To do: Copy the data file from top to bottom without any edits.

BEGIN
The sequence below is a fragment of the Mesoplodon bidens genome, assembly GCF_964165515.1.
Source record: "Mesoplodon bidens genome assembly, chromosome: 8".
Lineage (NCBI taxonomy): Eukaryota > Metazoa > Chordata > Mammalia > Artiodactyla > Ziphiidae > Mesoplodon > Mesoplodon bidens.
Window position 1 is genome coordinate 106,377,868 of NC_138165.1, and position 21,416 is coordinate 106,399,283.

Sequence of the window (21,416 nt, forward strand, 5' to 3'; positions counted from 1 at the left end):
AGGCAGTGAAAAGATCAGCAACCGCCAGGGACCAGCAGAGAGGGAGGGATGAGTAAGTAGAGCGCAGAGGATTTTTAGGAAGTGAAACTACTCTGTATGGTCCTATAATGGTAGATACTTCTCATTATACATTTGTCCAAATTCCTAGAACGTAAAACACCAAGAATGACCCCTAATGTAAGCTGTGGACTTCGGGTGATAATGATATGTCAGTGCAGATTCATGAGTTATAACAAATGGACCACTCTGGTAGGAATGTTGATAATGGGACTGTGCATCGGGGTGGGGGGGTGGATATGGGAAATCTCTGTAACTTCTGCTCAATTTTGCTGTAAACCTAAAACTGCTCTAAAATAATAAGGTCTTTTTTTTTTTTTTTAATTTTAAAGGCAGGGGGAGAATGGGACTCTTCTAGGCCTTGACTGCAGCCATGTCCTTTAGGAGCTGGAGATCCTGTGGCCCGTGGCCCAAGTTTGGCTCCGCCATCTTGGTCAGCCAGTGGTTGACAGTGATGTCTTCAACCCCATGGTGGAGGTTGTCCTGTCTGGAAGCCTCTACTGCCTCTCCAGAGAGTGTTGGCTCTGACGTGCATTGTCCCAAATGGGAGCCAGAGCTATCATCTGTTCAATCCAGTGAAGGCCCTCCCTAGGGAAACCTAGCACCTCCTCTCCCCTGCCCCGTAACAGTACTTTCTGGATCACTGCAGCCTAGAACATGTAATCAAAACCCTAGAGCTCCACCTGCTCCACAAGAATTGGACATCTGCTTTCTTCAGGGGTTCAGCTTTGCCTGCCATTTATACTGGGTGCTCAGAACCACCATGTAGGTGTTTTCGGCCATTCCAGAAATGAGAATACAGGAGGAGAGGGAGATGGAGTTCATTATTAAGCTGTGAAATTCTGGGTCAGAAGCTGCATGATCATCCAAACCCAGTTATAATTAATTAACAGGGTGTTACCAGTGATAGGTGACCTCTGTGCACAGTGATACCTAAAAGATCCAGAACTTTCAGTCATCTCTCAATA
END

The sequence below is a fragment of the Mesoplodon bidens genome, assembly GCF_964165515.1.
Source record: "Mesoplodon bidens genome assembly, chromosome: 8".
Lineage (NCBI taxonomy): Eukaryota > Metazoa > Chordata > Mammalia > Artiodactyla > Ziphiidae > Mesoplodon > Mesoplodon bidens.
Window position 1 is genome coordinate 106,377,868 of NC_138165.1, and position 21,416 is coordinate 106,399,283.

Sequence of the window (21,416 nt, forward strand, 5' to 3'; positions counted from 1 at the left end):
AGGCAGTGAAAAGATCAGCAACCGCCAGGGACCAGCAGAGAGGGAGGGATGAGTAAGTAGAGCGCAGAGGATTTTTAGGAAGTGAAACTACTCTGTATGGTCCTATAATGGTAGATACTTCTCATTATACATTTGTCCAAATTCCTAGAACGTAAAACACCAAGAATGACCCCTAATGTAAGCTGTGGACTTCGGGTGATAATGATATGTCAGTGCAGATTCATGAGTTATAACAAATGGACCACTCTGGTAGGAATGTTGATAATGGGACTGTGCATCGGGGTGGGGGGGTGGATATGGGAAATCTCTGTAACTTCTGCTCAATTTTGCTGTAAACCTAAAACTGCTCTAAAATAATAAGGTCTTTTTTTTTTTTTTTAATTTTAAAGGCAGGGGGAGAATGGGACTCTTCTAGGCCTTGACTGCAGCCATGTCCTTTAGGAGCTGGAGATCCTGTGGCCCGTGGCCCAAGTTTGGCTCCGCCATCTTGGTCAGCCAGTGGTTGACAGTGATGTCTTCAACCCCATGGTGGAGGTTGTCCTGTCTGGAAGCCTCTACTGCCTCTCCAGAGAGTGTTGGCTCTGACGTGCATTGTCCCAAATGGGAGCCAGAGCTATCATCTGTTCAATCCAGTGAAGGCCCTCCCTAGGGAAACCTAGCACCTCCTCTCCCCTGCCCCGTAACAGTACTTTCTGGATCACTGCAGCCTAGAACATGTAATCAAAACCCTAGAGCTCCACCTGCTCCACAAGAATTGGACATCTGCTTTCTTCAGGGGTTCAGCTTTGCCTGCCATTTATACTGGGTGCTCAGAACCACCATGTAGGTGTTTTCGGCCATTCCAGAAATGAGAATACAGGAGGAGAGGGAGATGGAGTTCATTATTAAGCTGTGAAATTCTGGGTCAGAAGCTGCATGATCATCCAAACCCAGTTATAATTAATTAACAGGGTGTTACCAGTGATAGGTGACCTCTGTGCACAGTGATACCTAAAAGATCCAGAACTTTCAGTCATCTCTCAATA